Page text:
<- Axolotl Genetics, Part 1: Color Pigments | Axolotl Genetics, Part 3: Melanism and Axanthicism -> [Coming soon!]

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Axolotl breeding, part 1: genetic and health considerations

Selecting a female

Female axolotls can lay up to 1000 eggs at once, which is exhausting for the female. She does not get a break to recover afterwards — her body immediately resumes gamete production, which comes with a high energy cost. For this reason, repeatedly beeding a female can be detrimental to her health. Breeding her too early can also interfere with her growth. Please be mindful of these considerations when choosing a female to breed — choose a female who’s fully grown (at least a year old) and has a healthy appetite and appearance, with a big round belly. Keep in mind that the same female should only be bred a maximum of three times in her lifetime, with a long break in between breedings. Personally, I try to breed females only once, unless they have exceptional characteristics. I also never breed females more than once a year.

Selecting a male

When it comes to choosing a male, the most important thing to consider is genetics. You’ll want to make absolutely sure that your male has no family relation with your female — this would lead to genetic defects in the offspring that can be quite dramatic. Beyond that, it helps to be familiar with how genes combine to create different morphs (phenotypes). Personally, I like to select males with traits that match the female’s best characteristic: for example, my “K” line is all about cute round faces, whereas my “B” line is all about blue gills.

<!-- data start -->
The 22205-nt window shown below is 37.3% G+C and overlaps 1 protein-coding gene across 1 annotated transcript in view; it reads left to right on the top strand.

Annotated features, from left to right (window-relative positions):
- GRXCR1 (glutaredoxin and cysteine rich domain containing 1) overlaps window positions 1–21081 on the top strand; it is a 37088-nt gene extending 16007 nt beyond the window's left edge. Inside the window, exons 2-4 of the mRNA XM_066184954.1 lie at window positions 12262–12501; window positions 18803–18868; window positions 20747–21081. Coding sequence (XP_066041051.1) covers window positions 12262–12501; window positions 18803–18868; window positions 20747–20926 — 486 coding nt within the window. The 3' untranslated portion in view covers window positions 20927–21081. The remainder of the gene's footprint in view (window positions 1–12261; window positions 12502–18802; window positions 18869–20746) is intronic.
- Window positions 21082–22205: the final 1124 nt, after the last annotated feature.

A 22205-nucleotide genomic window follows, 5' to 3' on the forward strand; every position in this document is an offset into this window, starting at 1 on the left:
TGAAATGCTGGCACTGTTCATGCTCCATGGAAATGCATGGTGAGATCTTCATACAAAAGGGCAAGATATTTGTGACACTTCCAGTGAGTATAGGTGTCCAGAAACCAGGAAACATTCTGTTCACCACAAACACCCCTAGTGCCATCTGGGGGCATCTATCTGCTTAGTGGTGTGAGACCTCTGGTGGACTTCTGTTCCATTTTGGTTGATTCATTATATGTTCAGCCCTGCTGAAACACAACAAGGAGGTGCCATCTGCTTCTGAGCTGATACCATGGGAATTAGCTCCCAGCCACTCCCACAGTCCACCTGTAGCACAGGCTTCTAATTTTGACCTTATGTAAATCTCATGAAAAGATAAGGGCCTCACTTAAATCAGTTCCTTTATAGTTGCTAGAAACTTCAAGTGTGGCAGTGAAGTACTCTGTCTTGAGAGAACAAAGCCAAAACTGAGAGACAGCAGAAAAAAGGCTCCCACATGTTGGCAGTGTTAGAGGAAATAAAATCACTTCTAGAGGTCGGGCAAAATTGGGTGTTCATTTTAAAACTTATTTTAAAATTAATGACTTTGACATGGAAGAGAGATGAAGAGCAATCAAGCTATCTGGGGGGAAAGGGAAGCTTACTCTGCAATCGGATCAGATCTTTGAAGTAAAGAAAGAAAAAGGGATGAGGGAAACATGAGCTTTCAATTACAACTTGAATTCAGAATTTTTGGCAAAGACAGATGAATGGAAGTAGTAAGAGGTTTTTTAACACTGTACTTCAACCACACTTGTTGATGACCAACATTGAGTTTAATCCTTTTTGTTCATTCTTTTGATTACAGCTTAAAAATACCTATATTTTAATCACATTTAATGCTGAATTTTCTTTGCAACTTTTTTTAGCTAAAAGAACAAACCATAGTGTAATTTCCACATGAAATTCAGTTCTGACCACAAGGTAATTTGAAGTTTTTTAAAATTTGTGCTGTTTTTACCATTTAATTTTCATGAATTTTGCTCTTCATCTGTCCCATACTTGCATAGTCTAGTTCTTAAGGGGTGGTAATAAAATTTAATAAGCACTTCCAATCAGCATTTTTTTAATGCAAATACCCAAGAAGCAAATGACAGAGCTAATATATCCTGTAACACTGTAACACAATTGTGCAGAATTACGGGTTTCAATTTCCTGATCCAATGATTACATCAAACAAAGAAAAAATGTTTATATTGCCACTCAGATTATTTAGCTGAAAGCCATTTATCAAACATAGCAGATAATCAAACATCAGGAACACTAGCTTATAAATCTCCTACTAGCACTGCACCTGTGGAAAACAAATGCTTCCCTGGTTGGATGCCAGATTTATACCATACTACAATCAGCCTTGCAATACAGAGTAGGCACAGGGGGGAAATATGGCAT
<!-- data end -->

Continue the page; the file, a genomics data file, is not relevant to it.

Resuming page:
Traits to avoid

You should never, ever breed axolotls with obvious genetic defects, such as:

  • dwarfism [article coming soon!]
  • short toes syndrome
  • “mini” features
  • any physical deformation that isn’t due to regrowth after nipping
  • a tendency to float frequently (especially upside down)
  • other recurrent health issues (e.g. very prone to fungus)

In case of accidental breeding

If you’ve accidentally kept a male and a female together and ended up with eggs, it may seem like the kind choice to keep them and raise them… But in reality, it’s the self-indulgent route that should be avoided in most cases. If the two parents are genetically related (e.g. brother and sister), or if one or both parents have genetic defects, you really wouldn’t be doing the larvae a favor by attempting to raise them. Not only would it compromise their quality of life, but it also poses a risk that the genetic issue will be passed on to future generations if those axolotls also end up getting bred (accidentally or otherwise).

Avoid this rookie mistake!

Another important point to consider is: how many of the eggs can you afford to keep? Raising larvae requires time, effort and space. They are also complicated and expensive to feed, compared to adults. If you are breeding axolotls for the first time, I wouldn’t recommend keeping more than 10. If you keep more than you are able to care for, you will be stretching your resources thin, and the quality of your care will suffer. Trust me — don’t try raising hundreds of axolotls on your first try. You have plenty of time to try your hand at raising more after you’ve brought these first 10 to maturity. You’ll be better prepared to tackle higher numbers once you have a clear idea of the challenges involved.

How to get rid of unwanted axolotl eggs

Freeze them. This will cause the larvae to go into hibernation mode, dulling their sense of pain before vital functions shut down. They will be unconscious before ice crystals begin to form. Once they are frozen solid, you can dispose of the eggs in the compost or trash.

Happy responsible breeding! : )